During the 17th and 18th century, England was generally acclaimed as the greatest source of innovation in time pieces. The horologists of London were renowned for designing and producing high quality luxury watches and were pioneers in the development of highly accurate timepieces for maritime navigation, so called Chronometers, a crucial requirement for the survival of ships at sea. The watchmakers of London were organized as a Guild by Royal Charter of King Charles 1st in 1631 and known as the Worshipful Company of Clockmakers. Their remit (among others) was to oversee and ensure the quality of clock production throughout the 17th and 18th centuries – similar to the much later Federation of Swiss Watch Industry created in 1876.


During the first half of the 17th century, clock watch design improved significantly, producing smaller models until, in 1666 a new trend was started by King Charles II of England, who introduced the waistcoat into formal wear and wore his watch in its pocket, thus the arrival of the “pocket watch.”

Pocket watches were expensive, elaborately decorated, hand-made works of art, owned and worn exclusively by the upper classes as status symbols. But the need for more accurate and reliable timepieces was becoming desperate among the major European maritime nations. England, France, Holland and Spain needed to find a way to determine the position of their ships at sea and accurate timepieces were the only way to correctly measure longitude. Among the great pioneers working to improve the accuracy and design of marine chronometers at the time was an Englishman named Larcum Kendall, born in 1719 at Charlbury (Oxfordshire).


Maritime History was littered with hundreds if not thousands of shipwrecks and naval disasters caused by navigators being unable to correctly identify their location. Finding a solution to the problem of longitude was a strategic and humanitarian necessity and triggered an international effort by scientists and navigators in Europe to find a way to accurately measure it. One can only determine one’s position on earth if one knows one’s Lattitude , i.e. how far one is north or south of the equator, and one’s Longitude, i.e. how far one has come round the earth (eastward or westward) from a specific reference point known as the prime meridian.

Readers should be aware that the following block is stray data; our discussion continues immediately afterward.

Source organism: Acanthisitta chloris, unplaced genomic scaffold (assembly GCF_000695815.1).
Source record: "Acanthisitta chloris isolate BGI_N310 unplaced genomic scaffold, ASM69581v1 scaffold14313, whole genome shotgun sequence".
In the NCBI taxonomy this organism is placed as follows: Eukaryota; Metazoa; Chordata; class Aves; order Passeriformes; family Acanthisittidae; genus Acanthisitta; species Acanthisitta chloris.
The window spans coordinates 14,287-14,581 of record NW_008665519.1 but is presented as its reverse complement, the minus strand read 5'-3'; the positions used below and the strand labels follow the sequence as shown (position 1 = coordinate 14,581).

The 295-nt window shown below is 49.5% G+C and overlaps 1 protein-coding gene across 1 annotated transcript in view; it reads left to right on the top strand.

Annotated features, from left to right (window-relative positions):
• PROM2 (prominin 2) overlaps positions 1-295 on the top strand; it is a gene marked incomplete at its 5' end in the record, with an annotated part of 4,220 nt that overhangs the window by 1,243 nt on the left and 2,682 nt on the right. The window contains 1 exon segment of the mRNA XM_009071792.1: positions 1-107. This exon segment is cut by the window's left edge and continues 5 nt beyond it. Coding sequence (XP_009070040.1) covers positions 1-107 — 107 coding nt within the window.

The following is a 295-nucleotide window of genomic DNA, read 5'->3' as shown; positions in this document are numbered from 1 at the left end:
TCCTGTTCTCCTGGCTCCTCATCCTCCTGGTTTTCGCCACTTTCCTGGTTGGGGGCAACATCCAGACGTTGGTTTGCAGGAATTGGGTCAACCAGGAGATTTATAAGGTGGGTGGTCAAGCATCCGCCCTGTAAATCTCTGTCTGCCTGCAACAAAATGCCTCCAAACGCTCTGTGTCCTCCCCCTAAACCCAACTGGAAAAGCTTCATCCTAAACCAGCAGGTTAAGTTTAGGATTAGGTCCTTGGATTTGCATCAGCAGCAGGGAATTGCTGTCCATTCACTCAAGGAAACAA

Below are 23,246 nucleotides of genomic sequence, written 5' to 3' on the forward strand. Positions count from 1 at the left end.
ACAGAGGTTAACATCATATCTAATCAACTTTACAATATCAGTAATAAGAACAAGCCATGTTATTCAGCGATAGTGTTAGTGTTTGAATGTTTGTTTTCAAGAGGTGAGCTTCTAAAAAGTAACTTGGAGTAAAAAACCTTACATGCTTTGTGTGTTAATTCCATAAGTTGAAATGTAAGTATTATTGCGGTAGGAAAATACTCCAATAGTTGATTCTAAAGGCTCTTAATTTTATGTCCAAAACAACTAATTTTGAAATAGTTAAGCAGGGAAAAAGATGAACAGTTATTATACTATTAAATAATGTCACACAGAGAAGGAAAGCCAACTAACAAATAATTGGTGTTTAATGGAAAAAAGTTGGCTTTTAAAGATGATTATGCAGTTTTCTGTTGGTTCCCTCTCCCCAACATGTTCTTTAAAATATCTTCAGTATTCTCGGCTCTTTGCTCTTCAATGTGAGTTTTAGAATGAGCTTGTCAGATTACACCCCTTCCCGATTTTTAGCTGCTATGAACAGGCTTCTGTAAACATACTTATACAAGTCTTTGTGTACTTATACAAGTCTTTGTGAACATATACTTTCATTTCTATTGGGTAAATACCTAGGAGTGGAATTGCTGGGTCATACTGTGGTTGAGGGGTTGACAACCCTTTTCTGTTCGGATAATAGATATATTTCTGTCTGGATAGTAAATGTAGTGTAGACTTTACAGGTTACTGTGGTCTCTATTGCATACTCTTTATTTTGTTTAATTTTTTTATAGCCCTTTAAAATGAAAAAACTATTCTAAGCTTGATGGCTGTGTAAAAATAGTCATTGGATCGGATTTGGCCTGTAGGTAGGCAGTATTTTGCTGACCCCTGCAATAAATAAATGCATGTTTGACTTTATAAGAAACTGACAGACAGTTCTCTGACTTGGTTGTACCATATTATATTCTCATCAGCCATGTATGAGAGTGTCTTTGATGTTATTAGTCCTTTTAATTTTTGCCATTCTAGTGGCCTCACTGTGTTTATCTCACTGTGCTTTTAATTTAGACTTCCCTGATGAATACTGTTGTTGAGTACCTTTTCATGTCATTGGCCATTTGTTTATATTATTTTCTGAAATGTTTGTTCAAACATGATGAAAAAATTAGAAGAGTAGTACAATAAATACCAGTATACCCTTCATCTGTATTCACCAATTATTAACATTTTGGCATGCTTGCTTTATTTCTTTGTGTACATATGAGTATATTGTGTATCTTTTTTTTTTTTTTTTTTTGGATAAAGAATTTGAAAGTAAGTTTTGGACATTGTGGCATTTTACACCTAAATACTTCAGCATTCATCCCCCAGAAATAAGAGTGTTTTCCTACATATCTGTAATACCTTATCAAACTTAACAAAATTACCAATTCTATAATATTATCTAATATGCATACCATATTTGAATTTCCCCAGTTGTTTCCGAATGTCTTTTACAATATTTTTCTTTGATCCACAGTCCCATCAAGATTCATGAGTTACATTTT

Meridians are imaginary lines that circumvent the earth passing through the poles and any given point on the earth’s surface can be identified by crossing its Meridian with its Latitude. The Prime Meridian is in Greenwich, South East London, and passes through the Royal Observatory of Greenwich.

King Charles II approved and encouraged the foundation of an academy of sciences called “The Royal Society of London for Improving Natural Knowledge” in his Royal Charter of 1663. One of its stated aims was “finding the Longitude.”

Many attempts were made by horologists and astronomers to solve the longitude problem, starting with Christiaan Huygens (amongst others), but more notably John Harrison, who designed a chronometer which allowed a viable assessment of the longitude of a ship at sea. Larcum Kendall followed in their footsteps and made the K1 which was famously tested by Captain James Cook on his ship the HMS Resolution during his second voyage of discovery.


In 1707 a fleet of four ships who lost their position ran aground on the Scilly Isles, and over 2000 men lost their lives. This brought the problem of accurately measuring the longitude of ships at sea into sharp focus. Under the Reign of Queen Anne, British Parliament passed the Longitude Act on the 16th June 1714  and the Longitude Board was established, made up of 24 Commissioners, whose purpose was to encourage research into the problem and offered a large reward for a provable solution to the issue of Longitude. It was not the first time that prizes were offered for the accurate determination of longitude at sea: in 1598 King Philip III of Spain offered 6000 ducats; the States-General of Holland offered a prize of 10.000 florins for the same purpose.